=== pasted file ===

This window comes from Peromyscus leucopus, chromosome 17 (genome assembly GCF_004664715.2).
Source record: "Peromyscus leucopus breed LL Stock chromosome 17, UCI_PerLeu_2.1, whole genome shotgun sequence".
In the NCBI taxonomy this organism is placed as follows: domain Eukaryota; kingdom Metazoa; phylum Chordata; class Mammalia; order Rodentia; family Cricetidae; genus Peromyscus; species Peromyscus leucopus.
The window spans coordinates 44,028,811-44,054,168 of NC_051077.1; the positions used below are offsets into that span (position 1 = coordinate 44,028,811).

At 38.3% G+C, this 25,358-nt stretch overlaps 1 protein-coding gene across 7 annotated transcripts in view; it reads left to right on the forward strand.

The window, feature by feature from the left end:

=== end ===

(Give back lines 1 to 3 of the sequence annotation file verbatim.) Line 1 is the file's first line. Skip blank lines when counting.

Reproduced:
This window comes from Peromyscus leucopus, chromosome 17 (genome assembly GCF_004664715.2).
Source record: "Peromyscus leucopus breed LL Stock chromosome 17, UCI_PerLeu_2.1, whole genome shotgun sequence".
In the NCBI taxonomy this organism is placed as follows: domain Eukaryota; kingdom Metazoa; phylum Chordata; class Mammalia; order Rodentia; family Cricetidae; genus Peromyscus; species Peromyscus leucopus.